Max J. Hoffmann

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How to navigate directories faster with bash

During my everyday work as a knowledge worker running calculations, analyzing data, and developing code from the command-line changing directories is an extremely frequent activity. In fact changing directories is the basic mode of operation to walk between different tasks, context, or work spaces. When I first started using the shell the only command I knew was cd but throughout the years I noticed that there is a lot more under the hood of bash that significantly reduces the time needed to change directories. Below I share the 4 tricks I use frequently to jump to directories which not only helps me to work faster but also helps me to concentrate more on the content of work and less on the cognitive load of remembering long subdirectories. Furthermore I use all tricks together for maximum efficiency and I hope they make you more productive, too.

Max Out cd

This tip focuses solely on using all capabilities of the cd command. The most common form of using cd is

cd directory

where directory can be either a ./relative or an /absolute path. Also quite well-known is that .. is an alias for the directory above the current directory, ../.. the one above that and so on. Maybe less well-known is that ~ is an alias for one’s home directory. However an even faster way to go there directly is to skip the directory argument and just use


Furthermore - is an alias for the previous directory. So cd - is like a back-button for cd that works for exactly one step in the history. Using cd - repeatedly results in jumping back and forth between two directories.

I also find it useful to alias cd .. like

alias ..="cd .."

and there is no reason to stop there, so adding

alias ...="cd ../.."
alias ....="cd ../../../"
alias .....="cd ../../../.."

can bring you up many more directories by just adding dots (…) :-).

Another neat short hand is !$ which is an alias for the last argument of the previous command. This can be handy if one creates a new directory and wants to change into it without typing the the directory again. So commands would be

mkdir -p make/new/directory
cd !$

and you are there.


Configure $CDPATH to your workflow

The next tip is efficient use of the CDPATH variable. Almost everyone using a shell is familiar with the importance of the PATH variable. The PATH variable means that whenever one enters a command the shell will look up the directories listed in the PATH, search for executable files and then executes the first executable it finds named command in the order listed in PATH.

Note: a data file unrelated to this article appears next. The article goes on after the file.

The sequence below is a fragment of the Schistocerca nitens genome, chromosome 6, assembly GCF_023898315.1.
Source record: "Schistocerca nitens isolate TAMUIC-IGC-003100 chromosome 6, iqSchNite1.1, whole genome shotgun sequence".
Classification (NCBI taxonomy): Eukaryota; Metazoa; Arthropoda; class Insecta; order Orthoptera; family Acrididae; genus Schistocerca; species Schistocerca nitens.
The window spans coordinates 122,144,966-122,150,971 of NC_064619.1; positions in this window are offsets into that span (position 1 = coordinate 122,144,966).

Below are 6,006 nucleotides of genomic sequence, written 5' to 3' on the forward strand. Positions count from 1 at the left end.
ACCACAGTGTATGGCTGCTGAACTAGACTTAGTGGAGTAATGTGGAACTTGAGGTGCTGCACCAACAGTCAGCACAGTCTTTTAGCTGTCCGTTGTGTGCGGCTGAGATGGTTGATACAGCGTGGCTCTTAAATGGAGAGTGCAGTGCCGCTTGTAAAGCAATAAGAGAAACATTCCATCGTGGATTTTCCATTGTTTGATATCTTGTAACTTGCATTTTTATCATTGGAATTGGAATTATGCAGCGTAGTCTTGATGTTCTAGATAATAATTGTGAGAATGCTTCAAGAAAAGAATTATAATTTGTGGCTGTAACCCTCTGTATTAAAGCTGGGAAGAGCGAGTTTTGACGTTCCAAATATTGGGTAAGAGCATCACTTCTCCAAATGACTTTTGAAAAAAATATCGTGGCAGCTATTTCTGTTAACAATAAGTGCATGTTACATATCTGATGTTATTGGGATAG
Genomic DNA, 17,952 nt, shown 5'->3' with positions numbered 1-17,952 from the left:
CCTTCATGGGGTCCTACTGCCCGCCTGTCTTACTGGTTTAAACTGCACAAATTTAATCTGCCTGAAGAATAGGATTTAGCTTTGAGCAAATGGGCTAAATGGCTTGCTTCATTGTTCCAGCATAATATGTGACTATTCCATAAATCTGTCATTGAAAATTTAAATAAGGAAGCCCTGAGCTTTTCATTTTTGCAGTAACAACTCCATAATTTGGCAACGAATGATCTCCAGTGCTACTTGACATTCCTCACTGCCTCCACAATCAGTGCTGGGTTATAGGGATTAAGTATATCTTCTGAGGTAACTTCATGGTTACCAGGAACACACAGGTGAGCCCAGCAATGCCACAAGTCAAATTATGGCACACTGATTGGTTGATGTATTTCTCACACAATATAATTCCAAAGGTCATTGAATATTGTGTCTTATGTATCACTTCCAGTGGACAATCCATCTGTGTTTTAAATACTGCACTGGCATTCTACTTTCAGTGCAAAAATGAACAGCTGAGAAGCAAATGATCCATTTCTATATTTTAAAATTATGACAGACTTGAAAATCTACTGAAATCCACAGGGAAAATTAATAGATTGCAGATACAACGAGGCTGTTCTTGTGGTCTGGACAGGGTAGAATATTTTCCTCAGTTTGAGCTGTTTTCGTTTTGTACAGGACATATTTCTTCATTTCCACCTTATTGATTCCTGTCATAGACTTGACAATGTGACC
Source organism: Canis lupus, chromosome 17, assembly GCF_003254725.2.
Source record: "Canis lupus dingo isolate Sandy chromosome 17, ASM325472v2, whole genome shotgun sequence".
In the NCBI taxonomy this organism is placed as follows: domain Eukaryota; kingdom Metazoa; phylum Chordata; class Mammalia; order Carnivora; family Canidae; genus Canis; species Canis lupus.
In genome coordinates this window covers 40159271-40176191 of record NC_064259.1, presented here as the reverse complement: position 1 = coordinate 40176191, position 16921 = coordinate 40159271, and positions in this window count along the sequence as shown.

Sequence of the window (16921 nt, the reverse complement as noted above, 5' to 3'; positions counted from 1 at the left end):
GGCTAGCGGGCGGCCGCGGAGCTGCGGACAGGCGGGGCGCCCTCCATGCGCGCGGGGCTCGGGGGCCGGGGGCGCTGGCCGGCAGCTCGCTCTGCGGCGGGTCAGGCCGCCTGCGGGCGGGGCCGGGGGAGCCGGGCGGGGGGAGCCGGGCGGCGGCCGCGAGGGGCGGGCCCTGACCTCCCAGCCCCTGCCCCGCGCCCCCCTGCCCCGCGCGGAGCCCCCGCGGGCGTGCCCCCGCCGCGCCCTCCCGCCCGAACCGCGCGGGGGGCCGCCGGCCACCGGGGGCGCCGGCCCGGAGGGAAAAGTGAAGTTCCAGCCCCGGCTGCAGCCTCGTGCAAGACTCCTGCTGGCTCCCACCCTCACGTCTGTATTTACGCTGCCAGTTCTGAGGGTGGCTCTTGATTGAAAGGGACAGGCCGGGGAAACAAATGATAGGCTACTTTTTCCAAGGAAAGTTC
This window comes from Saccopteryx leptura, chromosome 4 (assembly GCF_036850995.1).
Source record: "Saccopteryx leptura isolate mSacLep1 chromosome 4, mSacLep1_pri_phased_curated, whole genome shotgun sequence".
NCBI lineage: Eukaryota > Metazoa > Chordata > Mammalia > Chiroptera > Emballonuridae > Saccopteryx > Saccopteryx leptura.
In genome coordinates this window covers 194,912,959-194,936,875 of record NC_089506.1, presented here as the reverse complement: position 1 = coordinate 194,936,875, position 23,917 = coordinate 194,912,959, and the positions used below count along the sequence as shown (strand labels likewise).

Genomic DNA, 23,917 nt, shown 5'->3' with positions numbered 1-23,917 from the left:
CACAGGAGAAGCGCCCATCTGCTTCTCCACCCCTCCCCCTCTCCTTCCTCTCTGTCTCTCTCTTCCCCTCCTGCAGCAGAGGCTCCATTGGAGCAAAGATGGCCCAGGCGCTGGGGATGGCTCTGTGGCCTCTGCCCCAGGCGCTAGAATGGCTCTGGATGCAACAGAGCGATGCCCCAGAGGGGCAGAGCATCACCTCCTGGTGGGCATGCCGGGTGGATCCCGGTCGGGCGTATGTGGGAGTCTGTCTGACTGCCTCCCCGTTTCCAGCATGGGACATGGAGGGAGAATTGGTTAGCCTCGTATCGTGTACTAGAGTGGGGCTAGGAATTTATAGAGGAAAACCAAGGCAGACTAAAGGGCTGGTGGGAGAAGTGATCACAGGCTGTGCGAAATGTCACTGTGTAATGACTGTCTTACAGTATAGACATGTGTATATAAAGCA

So there is a closely related variable named CDPATH which is the analog for cd. When you enter

cd directory

cd will search all directories listed in CDPATH and jump to the first directory it finds in the order listed in CDPATH. The default setting is CDPATH=., which means cd only searches the current working directory. But there is no reason to stop where. My ~/.bashrc contains export CDPATH=.:~:~/src:~/calculations:~/ssh_mounts

With this line I can always directly jump directly to any directory below the current directory, the home directory, a directory named src for software projects, a directory for calculations, and a directory named ssh_mounts that may link to other servers linked via the sshfs program.

This helps to keep directories for different types of activities apart while also allowing for quick changes between them. It is more powerful if one has only one ~/.bashrc for all user accounts and synchronizes it using e.g. git, and bash completion

if [ -f /etc/bash_completion ]; then
  . /etc/bash_completion
elif [ -f /opt/local/etc/profile.d/ ]; then
  . /opt/local/etc/profile.d/

Another neat bash option is

shopt -s cdspell

which automatically corrects small typos in directory names and jumps to the best guess of existing directories.


Turbo-charge cd with pushd/popd

Another command less well known than cd is pushd and popd. pushd stands for push directory and it changes the current working directory but also pushes the directory that one left onto a history stack. popd on the other hand stands for pop directory which pops the last visited directory from the history stack. The command dirs lists the directories currently stacked on the history. So for example

pushd a
pushd b
pushd c

brings you to directory b.

pushd and popd are two really great commands and they are hugely useful in scripts to cleanly enter and exit directories in shell-scripts. The only question is why there are so many characters to type and why cd doesn’t have that feature built in. To fix this put the following two functions into your ~/.bashrc which overrides cd:

function cd() {
  if [ "$#" = "0" ]
  pushd ${HOME} > /dev/null
  elif [ -f "${1}" ]
    ${EDITOR} ${1}
  pushd "$1" > /dev/null

function bd(){
  if [ "$#" = "0" ]
    popd > /dev/null
    for i in $(seq ${1})
      popd > /dev/null

Extra bells and whistles in those function are

You can still use dirs to list the history and adjust the function above to your taste.


Jump more efficiently into the history

The last tip is a short but powerful one to faster reuse commands from the history. Basically the up-arrow jumps to the previous command in the history. However this quickly becomes very tedious if one jumps 5 or 10 or more commands back in history. Instead if you put

bind '"\e[A":history-search-backward'
bind '"\e[A":history-search-backward'

into your /.bashrc and had started typing part of a command it will only jump to those commands in the history that also start with the same fragment of a command. This is actually quite useful for any command line work and therefore the default setting in IPython but also useful for cd. So

cd <up-arrow><up-arrow> ...

let’s you quickly navigate through previous cd commands.